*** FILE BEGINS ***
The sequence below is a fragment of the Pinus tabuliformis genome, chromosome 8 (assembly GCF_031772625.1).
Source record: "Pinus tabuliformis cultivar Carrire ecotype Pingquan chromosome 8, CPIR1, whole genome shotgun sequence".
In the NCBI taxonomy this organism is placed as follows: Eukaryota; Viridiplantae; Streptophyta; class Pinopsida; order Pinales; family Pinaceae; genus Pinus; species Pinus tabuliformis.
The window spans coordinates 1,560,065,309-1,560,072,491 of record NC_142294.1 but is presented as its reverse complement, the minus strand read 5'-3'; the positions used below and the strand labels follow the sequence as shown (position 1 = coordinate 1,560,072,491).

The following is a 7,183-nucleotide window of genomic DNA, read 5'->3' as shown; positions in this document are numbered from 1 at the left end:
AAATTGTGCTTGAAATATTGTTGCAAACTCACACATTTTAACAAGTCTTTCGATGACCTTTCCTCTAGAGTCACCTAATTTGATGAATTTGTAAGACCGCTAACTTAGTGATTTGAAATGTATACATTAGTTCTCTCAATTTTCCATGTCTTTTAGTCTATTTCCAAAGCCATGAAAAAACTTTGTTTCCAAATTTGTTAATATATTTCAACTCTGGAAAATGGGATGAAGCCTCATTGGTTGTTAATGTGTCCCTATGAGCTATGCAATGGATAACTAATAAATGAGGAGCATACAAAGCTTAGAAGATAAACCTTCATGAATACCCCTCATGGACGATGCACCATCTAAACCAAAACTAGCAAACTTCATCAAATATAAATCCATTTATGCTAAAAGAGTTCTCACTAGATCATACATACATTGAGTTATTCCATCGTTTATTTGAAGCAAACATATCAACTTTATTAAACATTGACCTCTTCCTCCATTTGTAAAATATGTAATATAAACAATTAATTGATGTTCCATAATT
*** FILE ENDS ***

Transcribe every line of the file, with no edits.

The sequence below is a fragment of the Pinus tabuliformis genome, chromosome 8 (assembly GCF_031772625.1).
Source record: "Pinus tabuliformis cultivar Carrire ecotype Pingquan chromosome 8, CPIR1, whole genome shotgun sequence".
In the NCBI taxonomy this organism is placed as follows: Eukaryota; Viridiplantae; Streptophyta; class Pinopsida; order Pinales; family Pinaceae; genus Pinus; species Pinus tabuliformis.
The window spans coordinates 1,560,065,309-1,560,072,491 of record NC_142294.1 but is presented as its reverse complement, the minus strand read 5'-3'; the positions used below and the strand labels follow the sequence as shown (position 1 = coordinate 1,560,072,491).

The following is a 7,183-nucleotide window of genomic DNA, read 5'->3' as shown; positions in this document are numbered from 1 at the left end:
AAATTGTGCTTGAAATATTGTTGCAAACTCACACATTTTAACAAGTCTTTCGATGACCTTTCCTCTAGAGTCACCTAATTTGATGAATTTGTAAGACCGCTAACTTAGTGATTTGAAATGTATACATTAGTTCTCTCAATTTTCCATGTCTTTTAGTCTATTTCCAAAGCCATGAAAAAACTTTGTTTCCAAATTTGTTAATATATTTCAACTCTGGAAAATGGGATGAAGCCTCATTGGTTGTTAATGTGTCCCTATGAGCTATGCAATGGATAACTAATAAATGAGGAGCATACAAAGCTTAGAAGATAAACCTTCATGAATACCCCTCATGGACGATGCACCATCTAAACCAAAACTAGCAAACTTCATCAAATATAAATCCATTTATGCTAAAAGAGTTCTCACTAGATCATACATACATTGAGTTATTCCATCGTTTATTTGAAGCAAACATATCAACTTTATTAAACATTGACCTCTTCCTCCATTTGTAAAATATGTAATATAAACAATTAATTGATGTTCCATAATT